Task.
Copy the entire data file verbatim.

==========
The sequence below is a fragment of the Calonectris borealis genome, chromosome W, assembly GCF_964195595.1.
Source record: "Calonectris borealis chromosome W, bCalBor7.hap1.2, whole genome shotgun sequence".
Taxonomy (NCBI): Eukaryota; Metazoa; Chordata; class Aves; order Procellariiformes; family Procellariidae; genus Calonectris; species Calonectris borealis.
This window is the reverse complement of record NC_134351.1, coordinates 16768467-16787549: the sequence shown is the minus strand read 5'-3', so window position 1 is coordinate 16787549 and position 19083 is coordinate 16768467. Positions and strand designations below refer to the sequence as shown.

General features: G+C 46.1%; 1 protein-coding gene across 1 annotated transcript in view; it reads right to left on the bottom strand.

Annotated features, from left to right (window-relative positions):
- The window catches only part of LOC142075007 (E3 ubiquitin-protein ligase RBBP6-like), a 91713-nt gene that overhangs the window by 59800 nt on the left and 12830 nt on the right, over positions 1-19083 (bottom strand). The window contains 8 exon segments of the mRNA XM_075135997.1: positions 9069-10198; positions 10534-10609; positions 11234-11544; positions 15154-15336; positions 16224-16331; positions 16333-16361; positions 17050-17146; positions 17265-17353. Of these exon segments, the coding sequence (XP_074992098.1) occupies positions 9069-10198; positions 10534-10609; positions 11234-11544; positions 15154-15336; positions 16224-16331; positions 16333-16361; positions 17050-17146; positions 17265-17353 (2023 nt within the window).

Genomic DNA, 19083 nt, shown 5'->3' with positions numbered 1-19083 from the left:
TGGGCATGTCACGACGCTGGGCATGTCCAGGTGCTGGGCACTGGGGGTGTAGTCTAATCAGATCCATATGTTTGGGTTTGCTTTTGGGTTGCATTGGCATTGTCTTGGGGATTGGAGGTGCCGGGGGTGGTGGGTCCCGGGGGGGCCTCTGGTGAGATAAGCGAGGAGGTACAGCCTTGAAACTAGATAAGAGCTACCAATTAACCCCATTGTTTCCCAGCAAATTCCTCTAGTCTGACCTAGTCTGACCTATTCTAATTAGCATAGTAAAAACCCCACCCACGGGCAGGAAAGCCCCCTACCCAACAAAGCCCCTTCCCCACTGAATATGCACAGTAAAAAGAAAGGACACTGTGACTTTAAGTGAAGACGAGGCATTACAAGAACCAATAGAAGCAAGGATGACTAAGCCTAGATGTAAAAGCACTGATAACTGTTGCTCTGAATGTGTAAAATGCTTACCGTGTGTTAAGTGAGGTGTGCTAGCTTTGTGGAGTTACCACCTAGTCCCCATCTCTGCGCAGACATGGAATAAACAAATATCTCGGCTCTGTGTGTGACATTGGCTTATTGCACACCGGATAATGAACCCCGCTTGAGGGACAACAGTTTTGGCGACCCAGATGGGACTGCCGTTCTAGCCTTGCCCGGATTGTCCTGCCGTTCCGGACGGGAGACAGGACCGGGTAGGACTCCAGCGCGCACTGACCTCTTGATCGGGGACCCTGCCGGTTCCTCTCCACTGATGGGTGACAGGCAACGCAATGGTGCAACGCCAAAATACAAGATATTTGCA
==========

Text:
The sequence below is a fragment of the Calonectris borealis genome, chromosome W, assembly GCF_964195595.1.
Source record: "Calonectris borealis chromosome W, bCalBor7.hap1.2, whole genome shotgun sequence".
Taxonomy (NCBI): Eukaryota; Metazoa; Chordata; class Aves; order Procellariiformes; family Procellariidae; genus Calonectris; species Calonectris borealis.
This window is the reverse complement of record NC_134351.1, coordinates 16768467-16787549: the sequence shown is the minus strand read 5'-3', so window position 1 is coordinate 16787549 and position 19083 is coordinate 16768467. Positions and strand designations below refer to the sequence as shown.

General features: G+C 46.1%; 1 protein-coding gene across 1 annotated transcript in view; it reads right to left on the bottom strand.

Annotated features, from left to right (window-relative positions):
- The window catches only part of LOC142075007 (E3 ubiquitin-protein ligase RBBP6-like), a 91713-nt gene that overhangs the window by 59800 nt on the left and 12830 nt on the right, over positions 1-19083 (bottom strand). The window contains 8 exon segments of the mRNA XM_075135997.1: positions 9069-10198; positions 10534-10609; positions 11234-11544; positions 15154-15336; positions 16224-16331; positions 16333-16361; positions 17050-17146; positions 17265-17353. Of these exon segments, the coding sequence (XP_074992098.1) occupies positions 9069-10198; positions 10534-10609; positions 11234-11544; positions 15154-15336; positions 16224-16331; positions 16333-16361; positions 17050-17146; positions 17265-17353 (2023 nt within the window).

Genomic DNA, 19083 nt, shown 5'->3' with positions numbered 1-19083 from the left:
TGGGCATGTCACGACGCTGGGCATGTCCAGGTGCTGGGCACTGGGGGTGTAGTCTAATCAGATCCATATGTTTGGGTTTGCTTTTGGGTTGCATTGGCATTGTCTTGGGGATTGGAGGTGCCGGGGGTGGTGGGTCCCGGGGGGGCCTCTGGTGAGATAAGCGAGGAGGTACAGCCTTGAAACTAGATAAGAGCTACCAATTAACCCCATTGTTTCCCAGCAAATTCCTCTAGTCTGACCTAGTCTGACCTATTCTAATTAGCATAGTAAAAACCCCACCCACGGGCAGGAAAGCCCCCTACCCAACAAAGCCCCTTCCCCACTGAATATGCACAGTAAAAAGAAAGGACACTGTGACTTTAAGTGAAGACGAGGCATTACAAGAACCAATAGAAGCAAGGATGACTAAGCCTAGATGTAAAAGCACTGATAACTGTTGCTCTGAATGTGTAAAATGCTTACCGTGTGTTAAGTGAGGTGTGCTAGCTTTGTGGAGTTACCACCTAGTCCCCATCTCTGCGCAGACATGGAATAAACAAATATCTCGGCTCTGTGTGTGACATTGGCTTATTGCACACCGGATAATGAACCCCGCTTGAGGGACAACAGTTTTGGCGACCCAGATGGGACTGCCGTTCTAGCCTTGCCCGGATTGTCCTGCCGTTCCGGACGGGAGACAGGACCGGGTAGGACTCCAGCGCGCACTGACCTCTTGATCGGGGACCCTGCCGGTTCCTCTCCACTGATGGGTGACAGGCAACGCAATGGTGCAACGCCAAAATACAAGATATTTGCA